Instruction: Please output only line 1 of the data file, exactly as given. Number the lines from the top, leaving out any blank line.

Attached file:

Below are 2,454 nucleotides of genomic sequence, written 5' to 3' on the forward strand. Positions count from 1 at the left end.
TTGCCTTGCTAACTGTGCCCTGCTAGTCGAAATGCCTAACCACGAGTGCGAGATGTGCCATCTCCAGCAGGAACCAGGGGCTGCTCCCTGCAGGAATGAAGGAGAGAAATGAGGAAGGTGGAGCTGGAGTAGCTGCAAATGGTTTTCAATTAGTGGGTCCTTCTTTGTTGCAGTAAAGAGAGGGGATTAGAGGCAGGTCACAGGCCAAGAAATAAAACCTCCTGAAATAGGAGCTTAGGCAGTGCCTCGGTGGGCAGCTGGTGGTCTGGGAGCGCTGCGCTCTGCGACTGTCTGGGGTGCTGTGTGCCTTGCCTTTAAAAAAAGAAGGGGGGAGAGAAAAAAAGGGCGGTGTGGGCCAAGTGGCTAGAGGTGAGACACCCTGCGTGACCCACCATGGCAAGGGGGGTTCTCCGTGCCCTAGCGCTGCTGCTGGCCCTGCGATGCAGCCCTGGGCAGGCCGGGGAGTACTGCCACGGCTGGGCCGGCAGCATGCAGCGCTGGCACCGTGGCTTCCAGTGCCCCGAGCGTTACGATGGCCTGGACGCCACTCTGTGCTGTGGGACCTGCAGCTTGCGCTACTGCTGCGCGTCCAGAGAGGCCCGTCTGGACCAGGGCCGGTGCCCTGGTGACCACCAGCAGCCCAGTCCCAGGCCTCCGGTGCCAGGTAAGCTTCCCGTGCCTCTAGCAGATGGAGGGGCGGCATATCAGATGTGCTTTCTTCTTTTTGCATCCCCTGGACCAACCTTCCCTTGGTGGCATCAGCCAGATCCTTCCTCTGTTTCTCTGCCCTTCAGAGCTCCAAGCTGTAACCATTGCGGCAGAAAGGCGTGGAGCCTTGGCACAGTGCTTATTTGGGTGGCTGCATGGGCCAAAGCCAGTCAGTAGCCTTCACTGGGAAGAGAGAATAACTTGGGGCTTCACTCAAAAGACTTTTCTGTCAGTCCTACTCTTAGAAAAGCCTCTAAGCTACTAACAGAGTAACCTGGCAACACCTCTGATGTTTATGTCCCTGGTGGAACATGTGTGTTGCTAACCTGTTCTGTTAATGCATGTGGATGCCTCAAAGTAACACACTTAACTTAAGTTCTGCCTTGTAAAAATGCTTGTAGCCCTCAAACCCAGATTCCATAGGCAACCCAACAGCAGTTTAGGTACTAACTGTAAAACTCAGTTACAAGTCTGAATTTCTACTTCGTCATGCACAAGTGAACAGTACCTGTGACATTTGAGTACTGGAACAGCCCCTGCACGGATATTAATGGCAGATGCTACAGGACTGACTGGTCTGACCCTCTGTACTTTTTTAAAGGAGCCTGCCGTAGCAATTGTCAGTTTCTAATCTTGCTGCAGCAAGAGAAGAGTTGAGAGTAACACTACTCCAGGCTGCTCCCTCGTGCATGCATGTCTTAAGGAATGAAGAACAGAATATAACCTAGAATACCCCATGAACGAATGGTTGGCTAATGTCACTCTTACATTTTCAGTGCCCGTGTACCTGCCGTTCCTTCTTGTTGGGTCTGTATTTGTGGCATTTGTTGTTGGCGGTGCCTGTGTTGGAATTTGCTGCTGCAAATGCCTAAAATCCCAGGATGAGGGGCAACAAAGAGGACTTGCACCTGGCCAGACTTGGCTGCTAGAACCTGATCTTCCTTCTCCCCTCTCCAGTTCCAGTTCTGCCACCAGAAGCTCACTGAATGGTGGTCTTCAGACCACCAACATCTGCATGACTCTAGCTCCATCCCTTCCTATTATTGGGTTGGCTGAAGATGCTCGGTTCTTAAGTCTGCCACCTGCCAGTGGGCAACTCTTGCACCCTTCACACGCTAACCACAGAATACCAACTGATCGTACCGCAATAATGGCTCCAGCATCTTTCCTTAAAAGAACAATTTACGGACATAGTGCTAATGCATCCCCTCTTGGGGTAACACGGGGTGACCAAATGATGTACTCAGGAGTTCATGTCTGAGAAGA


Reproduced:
Below are 2,454 nucleotides of genomic sequence, written 5' to 3' on the forward strand. Positions count from 1 at the left end.